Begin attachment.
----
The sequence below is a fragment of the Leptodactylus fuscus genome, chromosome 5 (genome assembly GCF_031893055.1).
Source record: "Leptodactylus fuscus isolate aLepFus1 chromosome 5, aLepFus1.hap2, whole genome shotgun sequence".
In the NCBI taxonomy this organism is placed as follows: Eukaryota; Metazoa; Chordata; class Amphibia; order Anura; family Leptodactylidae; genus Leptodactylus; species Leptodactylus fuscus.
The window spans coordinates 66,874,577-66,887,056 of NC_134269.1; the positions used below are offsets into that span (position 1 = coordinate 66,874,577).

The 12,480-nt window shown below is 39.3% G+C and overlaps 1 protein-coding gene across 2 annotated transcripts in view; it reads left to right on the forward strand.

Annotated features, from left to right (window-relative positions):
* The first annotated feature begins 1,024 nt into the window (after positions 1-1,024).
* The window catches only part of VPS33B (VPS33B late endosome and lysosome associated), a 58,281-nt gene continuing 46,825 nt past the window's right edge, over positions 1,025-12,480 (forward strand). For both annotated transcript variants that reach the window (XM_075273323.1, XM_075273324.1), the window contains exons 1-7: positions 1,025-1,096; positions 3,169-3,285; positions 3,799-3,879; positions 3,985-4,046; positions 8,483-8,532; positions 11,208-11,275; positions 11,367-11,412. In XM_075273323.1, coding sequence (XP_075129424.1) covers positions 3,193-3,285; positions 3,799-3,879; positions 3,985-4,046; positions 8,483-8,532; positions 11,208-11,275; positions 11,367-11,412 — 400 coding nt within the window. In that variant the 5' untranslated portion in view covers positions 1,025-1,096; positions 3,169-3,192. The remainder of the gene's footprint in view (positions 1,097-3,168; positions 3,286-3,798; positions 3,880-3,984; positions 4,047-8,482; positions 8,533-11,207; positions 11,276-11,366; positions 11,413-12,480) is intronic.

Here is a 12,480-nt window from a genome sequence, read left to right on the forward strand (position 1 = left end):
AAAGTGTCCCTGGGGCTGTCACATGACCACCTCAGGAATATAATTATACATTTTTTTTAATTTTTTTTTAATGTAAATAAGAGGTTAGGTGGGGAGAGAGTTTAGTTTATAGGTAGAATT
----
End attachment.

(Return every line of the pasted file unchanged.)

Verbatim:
The sequence below is a fragment of the Leptodactylus fuscus genome, chromosome 5 (genome assembly GCF_031893055.1).
Source record: "Leptodactylus fuscus isolate aLepFus1 chromosome 5, aLepFus1.hap2, whole genome shotgun sequence".
In the NCBI taxonomy this organism is placed as follows: Eukaryota; Metazoa; Chordata; class Amphibia; order Anura; family Leptodactylidae; genus Leptodactylus; species Leptodactylus fuscus.
The window spans coordinates 66,874,577-66,887,056 of NC_134269.1; the positions used below are offsets into that span (position 1 = coordinate 66,874,577).

The 12,480-nt window shown below is 39.3% G+C and overlaps 1 protein-coding gene across 2 annotated transcripts in view; it reads left to right on the forward strand.

Annotated features, from left to right (window-relative positions):
* The first annotated feature begins 1,024 nt into the window (after positions 1-1,024).
* The window catches only part of VPS33B (VPS33B late endosome and lysosome associated), a 58,281-nt gene continuing 46,825 nt past the window's right edge, over positions 1,025-12,480 (forward strand). For both annotated transcript variants that reach the window (XM_075273323.1, XM_075273324.1), the window contains exons 1-7: positions 1,025-1,096; positions 3,169-3,285; positions 3,799-3,879; positions 3,985-4,046; positions 8,483-8,532; positions 11,208-11,275; positions 11,367-11,412. In XM_075273323.1, coding sequence (XP_075129424.1) covers positions 3,193-3,285; positions 3,799-3,879; positions 3,985-4,046; positions 8,483-8,532; positions 11,208-11,275; positions 11,367-11,412 — 400 coding nt within the window. In that variant the 5' untranslated portion in view covers positions 1,025-1,096; positions 3,169-3,192. The remainder of the gene's footprint in view (positions 1,097-3,168; positions 3,286-3,798; positions 3,880-3,984; positions 4,047-8,482; positions 8,533-11,207; positions 11,276-11,366; positions 11,413-12,480) is intronic.

Here is a 12,480-nt window from a genome sequence, read left to right on the forward strand (position 1 = left end):
AAAGTGTCCCTGGGGCTGTCACATGACCACCTCAGGAATATAATTATACATTTTTTTTAATTTTTTTTTAATGTAAATAAGAGGTTAGGTGGGGAGAGAGTTTAGTTTATAGGTAGAATT